Heads of Laboratories
Laboratory of Experimental High Energy Physics
In an attempt to understand the creation, evolution, and eventual fate of the universe, Dr. Goulianos and his colleagues study the basic constituents of matter and their interactions, watching as particles are accelerated to very high energies and brought into head-on collisions. Their research is conducted at Fermilab in Illinois and at the Large Hadron Collider at CERN in Switzerland.
A large fraction of the energy in particle collisions is converted into a variety of new particles flying away from the collision like exploding fireworks. Most of the created particles have an ephemeral existence, decaying after a brief period into more stable ones. Detailed studies of all known particles have revealed an inner order, which has been coded into a theoretical framework known as the Standard Model. Matter in all its forms, from stars to living organisms, can be described in terms of twelve fundamental particles, six quarks and six leptons, interacting by exchanging force particles — gluons, photons, or W and Z bosons — following strict mathematical rules based on symmetry principles.
Dr. Goulianos’s laboratory has made substantial contributions to establishing the Standard Model as the premier theory of particle physics. Their experiments at the Intersecting Storage Rings at the European Organization for Nuclear Research (CERN) provided early evidence for the existence of quarks, and in experiments at the Brookhaven National Laboratory, they discovered and measured the rate of neutrino-proton elastic scattering, confirming the neutral-current interactions predicted by the Standard Model. Using the Collider Detector at Fermilab (CDF) at the Tevatron proton-antiproton collider, the Goulianos laboratory contributed to the discovery of the top quark.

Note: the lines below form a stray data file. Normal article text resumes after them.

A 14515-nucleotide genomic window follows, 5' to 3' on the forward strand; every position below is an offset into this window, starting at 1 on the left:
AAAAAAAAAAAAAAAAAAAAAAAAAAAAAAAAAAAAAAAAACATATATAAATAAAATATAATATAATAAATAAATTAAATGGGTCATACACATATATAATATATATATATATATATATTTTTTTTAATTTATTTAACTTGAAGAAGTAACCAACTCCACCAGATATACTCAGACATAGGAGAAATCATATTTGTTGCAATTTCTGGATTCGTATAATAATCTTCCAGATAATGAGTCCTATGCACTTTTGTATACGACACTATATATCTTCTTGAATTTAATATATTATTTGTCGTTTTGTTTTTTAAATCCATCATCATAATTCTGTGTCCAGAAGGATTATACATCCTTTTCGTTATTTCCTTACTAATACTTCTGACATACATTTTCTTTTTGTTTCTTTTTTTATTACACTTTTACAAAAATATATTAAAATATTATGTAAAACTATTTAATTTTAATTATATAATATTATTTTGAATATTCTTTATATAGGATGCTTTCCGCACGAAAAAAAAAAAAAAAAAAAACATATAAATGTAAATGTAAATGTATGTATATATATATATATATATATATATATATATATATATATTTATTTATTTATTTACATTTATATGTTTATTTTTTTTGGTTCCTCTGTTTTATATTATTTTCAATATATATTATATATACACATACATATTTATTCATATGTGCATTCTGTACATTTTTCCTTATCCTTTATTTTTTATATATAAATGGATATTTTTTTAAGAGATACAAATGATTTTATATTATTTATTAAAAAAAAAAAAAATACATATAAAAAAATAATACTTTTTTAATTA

The Goulianos team also participates in the international collaboration of the Compact Muon Solenoid (CMS) experiment at the Large Hadron Collider at CERN. The main goal of CMS was to search for the Higgs particle, which could explain the diversity of quark masses. On July 4, 2012, the CMS and ATLAS experiments announced the discovery of a new particle of mass of around 125 billion electron volts with properties consistent with those expected for the Higgs. Further studies have now positively identified this particle as a Higgs boson, a result corroborated by a CDF measurement. The Higgs discovery brings to a conclusion a half-century endeavor and provides a new pedestal from which to launch searches for the roots of the remaining mysteries of the universe.
Other physics activities of the Goulianos team at CDF and CMS include finding evidence for theoretical ideas aimed at accommodating gravity in the Standard Model and explaining dark matter and dark energy. In another venue, the team is studying diffractive phenomena, which provide a window to a component of the Standard Model important for understanding the structure of strongly interacting particles like the proton.
Carrying the experience gained at the Tevatron to the Large Hadron Collider, Dr. Goulianos and his team are working to further characterize the Higgs boson and make new discoveries in the areas of diffraction and beyond the Standard Model physics.
Undergraduate degree in chemistry, 1958
University of Thessaloniki
M.A. in physics 1960
Ph.D. in physics, 1963
Columbia University, 1963–1964
Assistant Professor, 1967–1971
Associate Professor, 1971–1981
The Rockefeller University
Aaltonen, T. et al. Diffractive dijet production in pp collisions at √s =1.96 TeV. Phys. Rev. D 86, 032009 (2012).
Chatrchyan, S. et al. Combined results of searches for the standard model Higgs boson in pp collisions at √s =7 TeV. Phys. Lett. B 710, 26–48 (2012).
Aaltonen, T. et al. Observation of exclusive dijet production at the Fermilab Tevatron pp collider. Phys. Rev. D 77, 052004 (2008).
Abe, F. et al. Observation of top quark production in pp collisions with the collider detector at Fermilab. Phys. Rev. Lett. 74, 2626–2631 (1995).
Danby, G. et al. Observation of high-energy neutrino reactions and the existence of two kinds of neutrinos. Phys. Rev. Lett. 9, 36–44 (1962).